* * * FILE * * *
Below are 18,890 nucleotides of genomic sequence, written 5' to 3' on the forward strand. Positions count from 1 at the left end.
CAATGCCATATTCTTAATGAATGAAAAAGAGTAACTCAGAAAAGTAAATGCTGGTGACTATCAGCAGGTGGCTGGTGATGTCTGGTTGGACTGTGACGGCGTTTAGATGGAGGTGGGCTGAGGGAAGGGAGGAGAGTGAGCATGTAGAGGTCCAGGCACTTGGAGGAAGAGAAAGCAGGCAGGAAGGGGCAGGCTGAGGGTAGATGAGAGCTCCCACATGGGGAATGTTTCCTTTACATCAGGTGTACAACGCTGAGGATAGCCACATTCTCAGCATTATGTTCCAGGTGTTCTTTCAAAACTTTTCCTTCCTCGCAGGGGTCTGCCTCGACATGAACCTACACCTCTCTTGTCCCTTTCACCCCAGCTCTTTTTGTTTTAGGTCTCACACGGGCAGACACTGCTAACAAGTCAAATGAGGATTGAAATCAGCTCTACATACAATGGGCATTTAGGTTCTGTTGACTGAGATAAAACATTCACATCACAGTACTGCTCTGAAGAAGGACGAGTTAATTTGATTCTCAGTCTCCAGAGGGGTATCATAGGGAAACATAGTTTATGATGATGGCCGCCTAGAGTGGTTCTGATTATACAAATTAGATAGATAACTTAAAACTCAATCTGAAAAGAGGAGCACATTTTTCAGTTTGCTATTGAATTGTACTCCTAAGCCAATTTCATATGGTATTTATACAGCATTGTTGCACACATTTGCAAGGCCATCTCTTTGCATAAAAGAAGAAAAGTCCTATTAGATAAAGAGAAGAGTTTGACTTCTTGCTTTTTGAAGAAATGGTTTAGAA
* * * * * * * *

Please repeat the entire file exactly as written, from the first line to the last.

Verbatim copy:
Below are 18,890 nucleotides of genomic sequence, written 5' to 3' on the forward strand. Positions count from 1 at the left end.
CAATGCCATATTCTTAATGAATGAAAAAGAGTAACTCAGAAAAGTAAATGCTGGTGACTATCAGCAGGTGGCTGGTGATGTCTGGTTGGACTGTGACGGCGTTTAGATGGAGGTGGGCTGAGGGAAGGGAGGAGAGTGAGCATGTAGAGGTCCAGGCACTTGGAGGAAGAGAAAGCAGGCAGGAAGGGGCAGGCTGAGGGTAGATGAGAGCTCCCACATGGGGAATGTTTCCTTTACATCAGGTGTACAACGCTGAGGATAGCCACATTCTCAGCATTATGTTCCAGGTGTTCTTTCAAAACTTTTCCTTCCTCGCAGGGGTCTGCCTCGACATGAACCTACACCTCTCTTGTCCCTTTCACCCCAGCTCTTTTTGTTTTAGGTCTCACACGGGCAGACACTGCTAACAAGTCAAATGAGGATTGAAATCAGCTCTACATACAATGGGCATTTAGGTTCTGTTGACTGAGATAAAACATTCACATCACAGTACTGCTCTGAAGAAGGACGAGTTAATTTGATTCTCAGTCTCCAGAGGGGTATCATAGGGAAACATAGTTTATGATGATGGCCGCCTAGAGTGGTTCTGATTATACAAATTAGATAGATAACTTAAAACTCAATCTGAAAAGAGGAGCACATTTTTCAGTTTGCTATTGAATTGTACTCCTAAGCCAATTTCATATGGTATTTATACAGCATTGTTGCACACATTTGCAAGGCCATCTCTTTGCATAAAAGAAGAAAAGTCCTATTAGATAAAGAGAAGAGTTTGACTTCTTGCTTTTTGAAGAAATGGTTTAGAA